Buccaneers general manager Mark Dominik addressed the local media about the team's plans regarding free agency, which involves re-signing Tampa Bay players more than signing other team's free agents.
Buccaneers general manager Mark Dominik surprised a few members of the media Wednesday morning when he sat down for an impromptu, state of the team question-and-answer session before the afternoon practice.
Asked about the overall impressions of his young team and dealing with the chatter from some Bucs fans that feel he hasn’t taken advantage of a deep and talented group of free agents, Dominik was candid with his answers.
“I think the entire organization has been extremely excited about the new members that we have brought onto this football team whether we drafted them, or claimed them, or signed them,” Dominik said. “I think they have brought a lot of energy and juice into the organization. “
Putting a foundation in place and sticking to a game plan is something Dominik said was important to him personally, but also to the organization. Tampa Bay’s general manager talked about how his pieces of the puzzle are beginning to reap rewards.
“Obviously, 2009 was important because of Josh Freeman, and the foundation of the entire football team,” Dominik said. “2010, as we talked about prior to the draft, through the draft and all through the season, we wanted to take advantage of that class and those young guys stepped up and played valuable time on the field. They were productive and really set a new tone in our locker room for who we were [and] in terms of who we are.”
Dominik has taken some criticism for not spending money on high-profile free agents this offseason, but said his goal and plan has been to build through the draft and take care of re-signing players that the Buccaneers selected and have developed.
Looking at the sheer amount of money Tampa Bay has committed to re-signing its own players, the team has spent over $100 million dollars in free agency on the contracts for Joseph (seven years, $53 million), linebacker Quincy Black (five years, $29 million) and punter Michael Koenen (six years, $19 million), in addition to deals for right tackle Jeremy Trueblood (two years, undisclosed), linebacker Adam Hayward (three years, undisclosed) and others, according to a league source.
“Guys like Freeman and Gerald McCoy are what we want to be,” Dominik said. “And as people continue to see them grow, along with their respective classes, there are going to be hopeful we re-sign most guys to long-term deals.”
The 132-day NFL lockout changed little in the Buccaneers’ approach to free agency.
“I still think we would have stayed with our own plan, and re-signed our own guys,” Dominik said. “I don’t think a lot would have changed from our perspective. We still wanted Davin Joseph prior to the draft and post-draft. Obviously, you can’t predict who will be at [number] 20 [in the draft]. You have to look at that a little different.”
All practice, preseason, and regular season games are filmed, and the coaches and Buccaneers management spend hours reviewing the film, looking for the little details that might make a player standout. Dominik explained how the process of evaluation takes shape behind closed doors at One Buc Place.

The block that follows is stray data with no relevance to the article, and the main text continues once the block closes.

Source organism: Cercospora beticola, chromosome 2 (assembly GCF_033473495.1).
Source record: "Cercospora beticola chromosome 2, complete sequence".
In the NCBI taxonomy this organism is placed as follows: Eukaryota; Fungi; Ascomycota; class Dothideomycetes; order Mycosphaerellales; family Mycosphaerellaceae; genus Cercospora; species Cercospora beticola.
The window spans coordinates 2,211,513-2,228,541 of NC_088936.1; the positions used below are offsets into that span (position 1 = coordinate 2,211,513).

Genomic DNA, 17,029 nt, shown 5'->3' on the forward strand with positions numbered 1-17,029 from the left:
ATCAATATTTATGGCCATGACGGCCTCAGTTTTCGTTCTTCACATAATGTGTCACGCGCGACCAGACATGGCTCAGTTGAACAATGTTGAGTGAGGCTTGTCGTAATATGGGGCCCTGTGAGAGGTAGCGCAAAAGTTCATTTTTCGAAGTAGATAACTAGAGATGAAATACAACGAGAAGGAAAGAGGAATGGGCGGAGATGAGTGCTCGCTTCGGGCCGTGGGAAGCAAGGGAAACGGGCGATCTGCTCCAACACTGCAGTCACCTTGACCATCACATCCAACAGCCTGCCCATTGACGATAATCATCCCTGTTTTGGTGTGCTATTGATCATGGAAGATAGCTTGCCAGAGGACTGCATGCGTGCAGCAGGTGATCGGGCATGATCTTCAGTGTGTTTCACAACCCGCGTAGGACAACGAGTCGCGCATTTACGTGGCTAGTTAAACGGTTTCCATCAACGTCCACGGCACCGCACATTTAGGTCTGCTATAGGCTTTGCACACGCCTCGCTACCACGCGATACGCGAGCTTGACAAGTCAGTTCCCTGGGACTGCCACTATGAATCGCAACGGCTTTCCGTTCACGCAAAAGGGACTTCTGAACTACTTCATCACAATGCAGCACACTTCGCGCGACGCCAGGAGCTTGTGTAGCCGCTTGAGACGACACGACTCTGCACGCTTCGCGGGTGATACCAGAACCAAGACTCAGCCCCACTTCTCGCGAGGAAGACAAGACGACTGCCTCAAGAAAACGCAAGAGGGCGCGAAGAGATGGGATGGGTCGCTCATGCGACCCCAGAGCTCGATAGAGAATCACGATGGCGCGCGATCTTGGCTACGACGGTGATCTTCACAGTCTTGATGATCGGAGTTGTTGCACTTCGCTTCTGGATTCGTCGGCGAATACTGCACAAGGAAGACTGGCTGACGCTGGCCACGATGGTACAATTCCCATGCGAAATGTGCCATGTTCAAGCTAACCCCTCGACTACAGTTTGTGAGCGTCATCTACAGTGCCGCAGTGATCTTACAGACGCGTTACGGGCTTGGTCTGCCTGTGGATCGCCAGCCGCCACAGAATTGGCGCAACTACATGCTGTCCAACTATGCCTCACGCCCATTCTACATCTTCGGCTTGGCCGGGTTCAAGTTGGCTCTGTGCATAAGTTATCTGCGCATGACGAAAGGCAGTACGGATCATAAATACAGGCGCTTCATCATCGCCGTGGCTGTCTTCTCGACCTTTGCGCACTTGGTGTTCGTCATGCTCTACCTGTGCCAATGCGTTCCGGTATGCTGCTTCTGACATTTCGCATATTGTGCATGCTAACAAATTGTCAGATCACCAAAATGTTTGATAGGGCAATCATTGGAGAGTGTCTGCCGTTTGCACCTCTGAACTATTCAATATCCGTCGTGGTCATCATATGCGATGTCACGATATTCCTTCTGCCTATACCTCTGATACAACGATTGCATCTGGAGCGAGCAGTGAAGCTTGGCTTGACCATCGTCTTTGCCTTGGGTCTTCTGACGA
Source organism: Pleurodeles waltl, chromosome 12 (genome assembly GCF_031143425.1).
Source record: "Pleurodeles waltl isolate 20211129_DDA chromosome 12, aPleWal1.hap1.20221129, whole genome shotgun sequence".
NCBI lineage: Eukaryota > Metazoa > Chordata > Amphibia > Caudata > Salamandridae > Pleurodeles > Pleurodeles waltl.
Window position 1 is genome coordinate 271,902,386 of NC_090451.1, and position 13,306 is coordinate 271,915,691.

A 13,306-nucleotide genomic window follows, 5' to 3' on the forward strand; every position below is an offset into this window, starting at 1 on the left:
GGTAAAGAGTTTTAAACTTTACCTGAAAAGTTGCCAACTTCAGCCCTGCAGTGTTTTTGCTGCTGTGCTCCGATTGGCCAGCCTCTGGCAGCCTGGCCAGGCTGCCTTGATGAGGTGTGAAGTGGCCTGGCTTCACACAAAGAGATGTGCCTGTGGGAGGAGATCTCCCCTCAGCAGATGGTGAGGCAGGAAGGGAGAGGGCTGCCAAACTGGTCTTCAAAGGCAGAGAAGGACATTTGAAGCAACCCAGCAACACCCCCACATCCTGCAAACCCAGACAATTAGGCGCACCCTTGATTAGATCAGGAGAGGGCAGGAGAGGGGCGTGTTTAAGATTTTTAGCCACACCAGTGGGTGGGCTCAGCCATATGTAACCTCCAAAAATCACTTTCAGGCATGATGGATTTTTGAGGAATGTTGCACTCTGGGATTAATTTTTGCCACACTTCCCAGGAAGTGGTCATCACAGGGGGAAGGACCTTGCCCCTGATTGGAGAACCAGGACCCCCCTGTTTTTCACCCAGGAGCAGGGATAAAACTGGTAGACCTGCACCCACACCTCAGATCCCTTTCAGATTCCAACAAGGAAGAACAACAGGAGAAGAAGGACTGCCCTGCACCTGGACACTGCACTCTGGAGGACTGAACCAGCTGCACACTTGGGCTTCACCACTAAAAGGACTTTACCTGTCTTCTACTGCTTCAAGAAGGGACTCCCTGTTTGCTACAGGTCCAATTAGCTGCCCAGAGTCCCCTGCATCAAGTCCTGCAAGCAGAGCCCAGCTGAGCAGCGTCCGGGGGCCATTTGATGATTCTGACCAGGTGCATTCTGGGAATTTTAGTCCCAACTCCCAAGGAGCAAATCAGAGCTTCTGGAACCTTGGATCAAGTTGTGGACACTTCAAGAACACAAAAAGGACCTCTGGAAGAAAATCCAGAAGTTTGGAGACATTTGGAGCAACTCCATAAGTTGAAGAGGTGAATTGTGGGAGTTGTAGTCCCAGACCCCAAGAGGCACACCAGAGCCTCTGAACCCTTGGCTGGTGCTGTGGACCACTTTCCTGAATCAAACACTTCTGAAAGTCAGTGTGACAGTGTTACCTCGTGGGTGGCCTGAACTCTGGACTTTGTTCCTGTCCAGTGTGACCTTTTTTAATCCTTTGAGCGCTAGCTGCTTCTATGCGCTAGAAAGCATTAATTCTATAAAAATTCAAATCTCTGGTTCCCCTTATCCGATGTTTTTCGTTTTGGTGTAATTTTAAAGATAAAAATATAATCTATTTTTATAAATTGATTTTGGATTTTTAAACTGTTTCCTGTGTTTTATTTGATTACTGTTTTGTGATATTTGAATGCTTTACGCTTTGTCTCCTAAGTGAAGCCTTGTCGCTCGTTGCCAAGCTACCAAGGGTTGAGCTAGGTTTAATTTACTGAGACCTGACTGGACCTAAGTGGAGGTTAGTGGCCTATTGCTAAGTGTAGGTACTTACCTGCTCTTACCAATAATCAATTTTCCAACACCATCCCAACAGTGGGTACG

“Every decision we make is based off of tape at the end of the day at the end of the day,” Dominik said. “That’s how we do everything. We step back, watch the tape again, and evaluate our players and what they are doing. And so when you get done you can say, ‘Hey, we really like how we use Quincy Black. I really see him as an up-and-coming player and being more productive, and is a guy I don’t want to really lose.’”
While the PewterReport.com message boards and sports talk radio audience have been mixed in their reviews of how the team has spent money, Dominik has had a lot of good feedback when interacting with the fans on the street and at training camp.
“I hear from fans that talk to me and they are really excited about what we are doing,” Dominik. “For the most part, I think our fans understand the plan and get it. We want to get that core together, and keep the core. Our goal is to keep as much of that core together, understanding we have to bring in the right players in the draft. Those guys have got to come in and be productive players for us, and over the last couple years they have been. And in 2011 it is going to have to be the same. Those players will have to step up and be productive players for us.”
The youth movement surrounding the current group of Buccaneers is obvious, but even as the second-youngest team in the league last season, Tampa Bay still notched 10 wins and just barely missed out on the playoffs. Dominik sees this as some validation for the path he has taken in running the organization.
“I’m more proud of what our football team did, and what our coaches did,” Dominik said. “So if anything, it makes me more and more confident that we are doing it our way, and knowing we can play with young guys. Again, a couple of years ago, the Packers were one of the youngest team in the league, and they’re still one of the younger teams in the league. So it’s not like you can’t be young and can’t win.
“I’d just like to think about where we are from two years ago. That’s really the way I look at it, and I’m really excited about what we changed in two years, and what we are hopefully going to be able to do in 2011. There is no way to forecast that until we get there. But the bottom line as I look at our own football team in our own eggshell, in our own box, and say, ‘How do we look?’ And I feel a lot better than I did two years ago.”
Copyright © 2011 Pewter Report, PewterReport.com and Pewter Insider. All rights reserved. PewterReport.com, the official site of Pewter Report, is an independent source of news and commentary and is not affiliated with the Tampa Bay Buccaneers or the NFL.